Header image for news printout

35th session of the Human Rights Council
Annual full-day discussion on the human rights of women
Panel 2: Women's rights and the 2030 Agenda for Sustainable Development:  health and gender equality

Address by Ms. Kate Gilmore, United Nations Deputy High Commissioner for Human Rights

Geneva, 13 June 2016, 3 - 6 p.m.
Salle XX, Palais des Nations

President, Excellencies,

Last year, the occasion of this particular panel, the Council discussed best to operationalize the 2030 Agenda for the Sustainable Development while upholding all human rights, particularly gender equality.  This year, this panel also addresses implementation of the Sustainable Development Goals with a particular emphasis on Goal 3 on “ensuring healthy lives and promoting well-being for all at all ages” and Goal 5 on “achieving gender equality and empower all women and girls”.

Human rights cannot be fully enjoyed without health and well-being.  Likewise, health cannot be fully enjoyed without the personal dignity that is upheld by realization of all human rights. Yet, the realization of rights to and through health for women, children and adolescents, particularly of sexual and reproductive health and rights, remain uneven – even unattainable at country level, with increasing risks of reversal of hard-won advances in preventable maternal and child mortality, denying also the rights to autonomous decision making of women and girls in particular, over their own body and for their physical and mental integrity.

Persistent discrimination, abuse and violence against women and girls – the most widespread of human rights violations – erode their physical and mental health and wellbeing, stealing the personal destinies of millions of women and girls, and robbing the world of precious, needed talent, potential and contribution.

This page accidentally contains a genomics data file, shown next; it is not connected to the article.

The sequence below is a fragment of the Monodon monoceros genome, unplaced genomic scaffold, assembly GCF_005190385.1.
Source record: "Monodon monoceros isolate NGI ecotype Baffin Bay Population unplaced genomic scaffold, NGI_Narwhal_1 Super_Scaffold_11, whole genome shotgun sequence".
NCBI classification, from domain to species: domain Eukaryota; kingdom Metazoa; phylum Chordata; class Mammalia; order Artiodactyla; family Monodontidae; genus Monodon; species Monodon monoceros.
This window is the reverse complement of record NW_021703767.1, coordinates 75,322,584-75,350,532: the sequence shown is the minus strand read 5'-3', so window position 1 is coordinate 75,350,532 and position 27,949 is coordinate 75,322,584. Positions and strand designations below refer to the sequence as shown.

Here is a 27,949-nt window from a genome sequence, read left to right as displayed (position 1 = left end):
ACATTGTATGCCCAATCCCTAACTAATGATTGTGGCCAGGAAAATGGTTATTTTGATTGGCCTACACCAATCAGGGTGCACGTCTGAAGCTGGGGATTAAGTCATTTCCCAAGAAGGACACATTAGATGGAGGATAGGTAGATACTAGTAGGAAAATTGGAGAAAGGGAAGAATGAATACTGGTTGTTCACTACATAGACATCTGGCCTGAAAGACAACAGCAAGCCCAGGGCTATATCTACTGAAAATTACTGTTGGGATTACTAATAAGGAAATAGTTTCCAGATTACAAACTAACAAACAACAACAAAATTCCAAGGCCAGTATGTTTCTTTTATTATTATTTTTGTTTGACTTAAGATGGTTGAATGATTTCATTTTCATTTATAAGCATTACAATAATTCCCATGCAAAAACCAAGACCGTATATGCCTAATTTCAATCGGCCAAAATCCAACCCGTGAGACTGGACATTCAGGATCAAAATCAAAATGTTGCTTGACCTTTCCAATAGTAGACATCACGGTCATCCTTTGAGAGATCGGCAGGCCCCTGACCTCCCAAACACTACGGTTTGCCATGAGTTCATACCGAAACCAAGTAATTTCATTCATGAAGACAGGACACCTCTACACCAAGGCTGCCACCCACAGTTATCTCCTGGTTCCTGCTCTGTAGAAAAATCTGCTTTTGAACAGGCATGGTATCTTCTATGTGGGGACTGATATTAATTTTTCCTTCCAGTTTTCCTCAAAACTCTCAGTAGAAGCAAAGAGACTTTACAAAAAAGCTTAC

Health outcomes for girls dramatically worsen with the onset of puberty, bringing to them in many settings an onslaught of attacks against their physical and mental integrity – child, early and forced marriage; gender based violence, children bearing children – these abuses and violations rob girls, in particular, of their right to safe, unimpeded passage from childhood to adulthood.  Women too are denied life-saving health care due to discriminatory laws, policies and practices, including laws which criminalize services only required by women, or which impose requirements for third party authorization of their access to care.

Those defending and championing health related human rights are also at risk.  For those working on gender equality, sexuality, sexual and reproductive health, the risks are heightened.  Subjected to intimidation and public attack, renounced by officials, their organizations de-funded: some defenders of rights to and through health have paid the highest price under force of assassination.

Meanwhile, conflict, unprecedented rates of unplanned urbanization, climate instability, environmental degradation and pollution are introducing new health risks, and intensifying known hazards.  Yet, positive change is also within our grasp. The 2030 Agenda for Sustainable Development opens up a unique - unprecedented - opportunity to advance human rights for all, to counter forces seeking to undermine rights and to achieve the conditions in which rights to health and through health can be realized, leaving no one behind.